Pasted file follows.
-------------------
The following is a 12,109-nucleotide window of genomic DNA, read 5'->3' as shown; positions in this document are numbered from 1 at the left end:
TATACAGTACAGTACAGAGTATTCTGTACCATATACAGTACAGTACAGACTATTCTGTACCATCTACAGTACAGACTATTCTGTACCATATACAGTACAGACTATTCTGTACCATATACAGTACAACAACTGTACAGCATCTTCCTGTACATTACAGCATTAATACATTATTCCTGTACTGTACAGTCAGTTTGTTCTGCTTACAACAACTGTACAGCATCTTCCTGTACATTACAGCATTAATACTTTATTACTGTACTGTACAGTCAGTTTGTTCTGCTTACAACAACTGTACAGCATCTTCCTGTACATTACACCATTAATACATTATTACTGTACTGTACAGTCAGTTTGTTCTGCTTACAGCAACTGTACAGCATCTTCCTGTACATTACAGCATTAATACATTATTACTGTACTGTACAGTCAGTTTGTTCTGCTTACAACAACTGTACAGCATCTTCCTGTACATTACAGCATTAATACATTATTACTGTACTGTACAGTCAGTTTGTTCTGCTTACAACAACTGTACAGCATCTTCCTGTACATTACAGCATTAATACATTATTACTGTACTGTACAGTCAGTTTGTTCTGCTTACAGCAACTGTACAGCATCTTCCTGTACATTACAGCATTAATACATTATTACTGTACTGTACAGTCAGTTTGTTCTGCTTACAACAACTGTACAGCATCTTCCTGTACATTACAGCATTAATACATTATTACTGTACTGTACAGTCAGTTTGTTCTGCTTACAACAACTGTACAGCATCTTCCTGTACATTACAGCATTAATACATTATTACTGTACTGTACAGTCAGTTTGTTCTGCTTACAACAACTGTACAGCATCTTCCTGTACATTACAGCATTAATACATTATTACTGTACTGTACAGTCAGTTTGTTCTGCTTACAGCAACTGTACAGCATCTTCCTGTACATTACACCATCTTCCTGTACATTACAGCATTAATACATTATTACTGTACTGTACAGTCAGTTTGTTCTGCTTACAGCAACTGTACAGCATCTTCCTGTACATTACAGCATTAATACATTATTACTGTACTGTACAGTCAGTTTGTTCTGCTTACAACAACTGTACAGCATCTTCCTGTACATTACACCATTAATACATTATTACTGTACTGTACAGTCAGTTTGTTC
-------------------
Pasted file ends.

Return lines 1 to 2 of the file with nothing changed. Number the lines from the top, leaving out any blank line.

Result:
The following is a 12,109-nucleotide window of genomic DNA, read 5'->3' as shown; positions in this document are numbered from 1 at the left end:
TATACAGTACAGTACAGAGTATTCTGTACCATATACAGTACAGTACAGACTATTCTGTACCATCTACAGTACAGACTATTCTGTACCATATACAGTACAGACTATTCTGTACCATATACAGTACAACAACTGTACAGCATCTTCCTGTACATTACAGCATTAATACATTATTCCTGTACTGTACAGTCAGTTTGTTCTGCTTACAACAACTGTACAGCATCTTCCTGTACATTACAGCATTAATACTTTATTACTGTACTGTACAGTCAGTTTGTTCTGCTTACAACAACTGTACAGCATCTTCCTGTACATTACACCATTAATACATTATTACTGTACTGTACAGTCAGTTTGTTCTGCTTACAGCAACTGTACAGCATCTTCCTGTACATTACAGCATTAATACATTATTACTGTACTGTACAGTCAGTTTGTTCTGCTTACAACAACTGTACAGCATCTTCCTGTACATTACAGCATTAATACATTATTACTGTACTGTACAGTCAGTTTGTTCTGCTTACAACAACTGTACAGCATCTTCCTGTACATTACAGCATTAATACATTATTACTGTACTGTACAGTCAGTTTGTTCTGCTTACAGCAACTGTACAGCATCTTCCTGTACATTACAGCATTAATACATTATTACTGTACTGTACAGTCAGTTTGTTCTGCTTACAACAACTGTACAGCATCTTCCTGTACATTACAGCATTAATACATTATTACTGTACTGTACAGTCAGTTTGTTCTGCTTACAACAACTGTACAGCATCTTCCTGTACATTACAGCATTAATACATTATTACTGTACTGTACAGTCAGTTTGTTCTGCTTACAACAACTGTACAGCATCTTCCTGTACATTACAGCATTAATACATTATTACTGTACTGTACAGTCAGTTTGTTCTGCTTACAGCAACTGTACAGCATCTTCCTGTACATTACACCATCTTCCTGTACATTACAGCATTAATACATTATTACTGTACTGTACAGTCAGTTTGTTCTGCTTACAGCAACTGTACAGCATCTTCCTGTACATTACAGCATTAATACATTATTACTGTACTGTACAGTCAGTTTGTTCTGCTTACAACAACTGTACAGCATCTTCCTGTACATTACACCATTAATACATTATTACTGTACTGTACAGTCAGTTTGTTC